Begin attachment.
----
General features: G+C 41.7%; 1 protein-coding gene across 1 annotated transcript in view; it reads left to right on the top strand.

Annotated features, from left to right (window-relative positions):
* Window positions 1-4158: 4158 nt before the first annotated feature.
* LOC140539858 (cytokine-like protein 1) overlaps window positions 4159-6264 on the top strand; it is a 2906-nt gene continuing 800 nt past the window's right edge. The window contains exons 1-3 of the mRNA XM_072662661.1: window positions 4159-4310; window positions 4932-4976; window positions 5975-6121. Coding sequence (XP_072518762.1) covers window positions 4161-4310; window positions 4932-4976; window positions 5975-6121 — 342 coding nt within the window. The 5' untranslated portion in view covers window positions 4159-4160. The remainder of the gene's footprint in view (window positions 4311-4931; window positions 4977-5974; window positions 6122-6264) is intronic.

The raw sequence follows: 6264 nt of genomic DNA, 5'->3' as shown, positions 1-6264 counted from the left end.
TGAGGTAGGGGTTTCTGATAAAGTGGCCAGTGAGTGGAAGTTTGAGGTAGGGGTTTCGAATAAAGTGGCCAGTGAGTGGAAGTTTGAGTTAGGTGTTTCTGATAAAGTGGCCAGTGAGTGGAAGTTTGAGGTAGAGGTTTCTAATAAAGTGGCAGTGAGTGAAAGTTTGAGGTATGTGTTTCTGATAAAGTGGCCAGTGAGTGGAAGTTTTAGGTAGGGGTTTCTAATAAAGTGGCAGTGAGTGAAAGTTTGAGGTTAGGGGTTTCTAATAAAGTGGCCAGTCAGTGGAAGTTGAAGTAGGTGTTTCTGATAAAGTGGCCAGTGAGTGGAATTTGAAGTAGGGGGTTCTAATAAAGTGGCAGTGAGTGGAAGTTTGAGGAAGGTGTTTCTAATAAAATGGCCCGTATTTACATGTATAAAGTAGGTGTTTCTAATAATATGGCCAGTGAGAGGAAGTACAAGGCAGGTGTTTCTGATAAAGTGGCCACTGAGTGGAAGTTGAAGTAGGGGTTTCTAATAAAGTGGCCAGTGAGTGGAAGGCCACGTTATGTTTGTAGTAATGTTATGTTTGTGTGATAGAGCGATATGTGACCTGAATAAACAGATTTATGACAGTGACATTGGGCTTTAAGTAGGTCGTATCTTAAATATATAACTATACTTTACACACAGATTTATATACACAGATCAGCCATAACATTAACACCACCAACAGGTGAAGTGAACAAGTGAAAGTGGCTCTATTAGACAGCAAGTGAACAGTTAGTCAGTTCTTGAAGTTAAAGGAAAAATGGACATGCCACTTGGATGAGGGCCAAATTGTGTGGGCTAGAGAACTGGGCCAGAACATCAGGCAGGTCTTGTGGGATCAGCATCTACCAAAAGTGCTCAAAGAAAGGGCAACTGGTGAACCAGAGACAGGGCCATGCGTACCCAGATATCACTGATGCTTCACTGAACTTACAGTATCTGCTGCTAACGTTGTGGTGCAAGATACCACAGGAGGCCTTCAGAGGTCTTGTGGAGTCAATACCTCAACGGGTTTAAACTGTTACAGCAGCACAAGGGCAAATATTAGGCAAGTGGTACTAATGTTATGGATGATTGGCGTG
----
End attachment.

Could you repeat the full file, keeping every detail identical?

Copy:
General features: G+C 41.7%; 1 protein-coding gene across 1 annotated transcript in view; it reads left to right on the top strand.

Annotated features, from left to right (window-relative positions):
* Window positions 1-4158: 4158 nt before the first annotated feature.
* LOC140539858 (cytokine-like protein 1) overlaps window positions 4159-6264 on the top strand; it is a 2906-nt gene continuing 800 nt past the window's right edge. The window contains exons 1-3 of the mRNA XM_072662661.1: window positions 4159-4310; window positions 4932-4976; window positions 5975-6121. Coding sequence (XP_072518762.1) covers window positions 4161-4310; window positions 4932-4976; window positions 5975-6121 — 342 coding nt within the window. The 5' untranslated portion in view covers window positions 4159-4160. The remainder of the gene's footprint in view (window positions 4311-4931; window positions 4977-5974; window positions 6122-6264) is intronic.

The raw sequence follows: 6264 nt of genomic DNA, 5'->3' as shown, positions 1-6264 counted from the left end.
TGAGGTAGGGGTTTCTGATAAAGTGGCCAGTGAGTGGAAGTTTGAGGTAGGGGTTTCGAATAAAGTGGCCAGTGAGTGGAAGTTTGAGTTAGGTGTTTCTGATAAAGTGGCCAGTGAGTGGAAGTTTGAGGTAGAGGTTTCTAATAAAGTGGCAGTGAGTGAAAGTTTGAGGTATGTGTTTCTGATAAAGTGGCCAGTGAGTGGAAGTTTTAGGTAGGGGTTTCTAATAAAGTGGCAGTGAGTGAAAGTTTGAGGTTAGGGGTTTCTAATAAAGTGGCCAGTCAGTGGAAGTTGAAGTAGGTGTTTCTGATAAAGTGGCCAGTGAGTGGAATTTGAAGTAGGGGGTTCTAATAAAGTGGCAGTGAGTGGAAGTTTGAGGAAGGTGTTTCTAATAAAATGGCCCGTATTTACATGTATAAAGTAGGTGTTTCTAATAATATGGCCAGTGAGAGGAAGTACAAGGCAGGTGTTTCTGATAAAGTGGCCACTGAGTGGAAGTTGAAGTAGGGGTTTCTAATAAAGTGGCCAGTGAGTGGAAGGCCACGTTATGTTTGTAGTAATGTTATGTTTGTGTGATAGAGCGATATGTGACCTGAATAAACAGATTTATGACAGTGACATTGGGCTTTAAGTAGGTCGTATCTTAAATATATAACTATACTTTACACACAGATTTATATACACAGATCAGCCATAACATTAACACCACCAACAGGTGAAGTGAACAAGTGAAAGTGGCTCTATTAGACAGCAAGTGAACAGTTAGTCAGTTCTTGAAGTTAAAGGAAAAATGGACATGCCACTTGGATGAGGGCCAAATTGTGTGGGCTAGAGAACTGGGCCAGAACATCAGGCAGGTCTTGTGGGATCAGCATCTACCAAAAGTGCTCAAAGAAAGGGCAACTGGTGAACCAGAGACAGGGCCATGCGTACCCAGATATCACTGATGCTTCACTGAACTTACAGTATCTGCTGCTAACGTTGTGGTGCAAGATACCACAGGAGGCCTTCAGAGGTCTTGTGGAGTCAATACCTCAACGGGTTTAAACTGTTACAGCAGCACAAGGGCAAATATTAGGCAAGTGGTACTAATGTTATGGATGATTGGCGTG